DISPOSABLE SLAVES, CHILD CAMEL JOCKEYS, HUMAN LAUNDERING: THE DOWNSIDE FACE OF GLOBALIZATION


Date: 11-15-2002

"The Human Rights Challenge of Globalization in Asia-Pacific-U.S.: The Trafficking in Persons, Especially Women and Children," Nov. 13-15 in Honolulu, co-sponsored by the East-West Center and the University of Hawaii Globalization Research Center. For more information on conference speakers and abstracts of papers, check Conference Papers and Abstracts

HONOLULU -- There are more slaves in the world today than ever before, and they cost so little that they've become "disposable people." In Bangladesh, 3-to-5-year-old boys are being kidnapped or purchased for trafficking to the Middle East as "camel jockeys." In the United States, smuggled children are held in windowless prisons.

These reports came from academics, attorneys, government and social workers throughout the Asia Pacific and United States who believe victims of international trafficking put a human face to the downside of globalization. They also believe governments must prosecute the traffickers, protect the victims and cooperate on how to deal with illegal immigrants.

"This decade must be known as the decade that abolished slavery," said U.S. Rep. Chris Smith, a congressional leader on human-rights issues. Smith, in a taped address, spoke to more than 300 participants at a trafficking conference co-sponsored by the East-West Center and the University of Hawaii Globalization Research Center. The conference ended today.

Salma Ali, executive director of the Bangladesh National Woman Lawyers Association, and other South Asian participants brought attention to the trafficking of young boys from their countries to the Middle East. They are used as "camel jockeys" because of their light weight and high-pitched voices, she said. Strapped to camels during races, "they feel afraid and they cry. This makes the camels run faster," Ali said.

Her organization believes 600 boys from Bangladesh have fallen victim, mainly sent to the United Arab Emirates. Because of the lack of non-governmental organizations there, it has been difficult to track down the boys, many of whom disappear and, she believes, die. Her government has remained for the most part quiet on the problem, she said, because of the many Bangladesh citizens who work in the Middle East. The United Arab Emirate recently banned anyone under age 15 from being jockeys, and Ali's group wants to work with Middle Eastern governments on the problem.

Kevin Bales, author of "Disposable People: New Slavery in the Global Economy," estimated there are 27 million slaves in the world today who produce an annual $13 billion in goods and services -- numbers he and researchers compiled over two and one-half years. He defines the "New Slaves" as people who are controlled through violence and can't escape, are paid nothing, and are victims of economic exploitation.

"Slavery is too high a price for cheap goods," said Bales, a U.N. consultant on global trafficking who heads Free the Slaves and is working with the U.S. government on new anti-slavery legislation.

Bales said a slave in the United States cost about $1,000 in the 1850s, but one can be purchased in other countries today for as little as $40. "Today slaves are cheap, disposable, throw-away," he said.

Three factors supporting slavery are the population explosion, economies transformed by globalization, and corruption and complicity of governments. Slaves have been found working on coco plantations in Africa. When an award-winning TV documentary based on Bales' book ran in Europe, shocked audiences convinced major U.S. chocolate companies to sign the Coco Protocol, which provided funding from them for surveying and monitoring work conditions, pulling out of any market that used slave labor, and sponsoring rehabilitation for victims.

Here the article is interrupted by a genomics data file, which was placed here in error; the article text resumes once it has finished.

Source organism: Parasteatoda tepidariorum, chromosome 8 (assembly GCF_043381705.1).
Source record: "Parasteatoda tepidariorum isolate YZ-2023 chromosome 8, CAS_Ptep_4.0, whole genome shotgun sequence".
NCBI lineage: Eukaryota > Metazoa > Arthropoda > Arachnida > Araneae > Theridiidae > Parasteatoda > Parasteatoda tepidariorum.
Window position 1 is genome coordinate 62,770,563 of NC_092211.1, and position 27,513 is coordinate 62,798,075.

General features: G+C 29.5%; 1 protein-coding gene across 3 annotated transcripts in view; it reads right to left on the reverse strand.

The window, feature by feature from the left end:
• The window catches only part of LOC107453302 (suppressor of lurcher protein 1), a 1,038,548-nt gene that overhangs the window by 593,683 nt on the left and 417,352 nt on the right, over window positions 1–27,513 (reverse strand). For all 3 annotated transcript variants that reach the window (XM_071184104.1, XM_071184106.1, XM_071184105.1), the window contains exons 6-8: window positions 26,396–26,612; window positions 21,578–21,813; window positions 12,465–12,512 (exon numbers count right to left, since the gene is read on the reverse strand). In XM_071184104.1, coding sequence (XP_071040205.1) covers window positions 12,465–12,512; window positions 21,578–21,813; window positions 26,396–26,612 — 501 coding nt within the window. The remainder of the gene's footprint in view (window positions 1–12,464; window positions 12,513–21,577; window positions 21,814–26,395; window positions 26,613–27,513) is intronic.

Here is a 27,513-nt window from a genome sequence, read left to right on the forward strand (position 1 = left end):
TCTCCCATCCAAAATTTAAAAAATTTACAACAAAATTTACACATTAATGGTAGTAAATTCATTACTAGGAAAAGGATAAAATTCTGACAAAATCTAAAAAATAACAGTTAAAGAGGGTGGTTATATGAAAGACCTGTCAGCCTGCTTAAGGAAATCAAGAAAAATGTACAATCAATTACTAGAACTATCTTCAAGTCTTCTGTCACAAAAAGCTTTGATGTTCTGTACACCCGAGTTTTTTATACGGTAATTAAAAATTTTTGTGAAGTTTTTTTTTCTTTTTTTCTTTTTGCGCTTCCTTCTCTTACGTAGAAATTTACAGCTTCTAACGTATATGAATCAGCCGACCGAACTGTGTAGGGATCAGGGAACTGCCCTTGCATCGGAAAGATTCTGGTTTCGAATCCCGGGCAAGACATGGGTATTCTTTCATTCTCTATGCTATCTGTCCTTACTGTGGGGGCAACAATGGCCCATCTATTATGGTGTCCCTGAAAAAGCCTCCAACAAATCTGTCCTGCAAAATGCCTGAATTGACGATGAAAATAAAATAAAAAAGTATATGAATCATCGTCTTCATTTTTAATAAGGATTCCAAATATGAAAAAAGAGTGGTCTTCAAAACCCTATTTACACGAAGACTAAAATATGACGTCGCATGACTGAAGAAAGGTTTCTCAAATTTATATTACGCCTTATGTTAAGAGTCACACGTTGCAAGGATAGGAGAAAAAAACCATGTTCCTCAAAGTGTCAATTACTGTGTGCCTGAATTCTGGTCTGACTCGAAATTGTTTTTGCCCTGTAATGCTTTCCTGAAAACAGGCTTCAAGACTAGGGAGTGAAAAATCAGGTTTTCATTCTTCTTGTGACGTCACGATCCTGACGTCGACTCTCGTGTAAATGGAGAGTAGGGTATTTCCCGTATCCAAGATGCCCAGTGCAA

Dr. Saisuree Chutikul, chair of the National Committee on Combating Trafficking in Thailand, has been fighting trafficking of humans in her country for 20 years. Thailand has led other countries in programs to prosecute traffickers and protect victims, toughening its trafficking law in 1997.

In the early 1990s, agencies started to treat trafficked people as victims, not offenders, placing them in shelters rather than detention centers, and working with neighbor governments to make sure they were returned safely to their home countries. The Thai program involves all agencies from police and immigration to social workers on both national and local levels. It includes training border police to view trafficked people as victims, not criminals. "There will always be illegal workers," she said. "We need agreements (with other countries) on what we do with the illegal workers. The priority is to help the victims and make sure we prosecute" the traffickers.

Vitit Muntarbhorn, chair of the National Sub-Committee on the Rights of the Child in Thailand and former U.N. Special Rapporteur on the Sale of Children, was recently awarded an Eisenhower Fellowship to study human rights in the United States. He saw smuggled children kept in a Texas prison without windows. "The children are not delinquent, the system is delinquent," he said, describing "human laundering" as "people brought into countries in various disguises."

To lessen trafficking, he said police need to be better paid in many countries, that human rights education needs to be incorporated into schools and police training around the world, and that the root causes of trafficking must be given more attention. "Make trafficking the human face of globalism."

Kevin Bales can be reached at bales@freetheslaves.net.

Salma Ali can be reached at BNWLA@bdonline.com.

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This is an East-West Wire, copyright East-West Center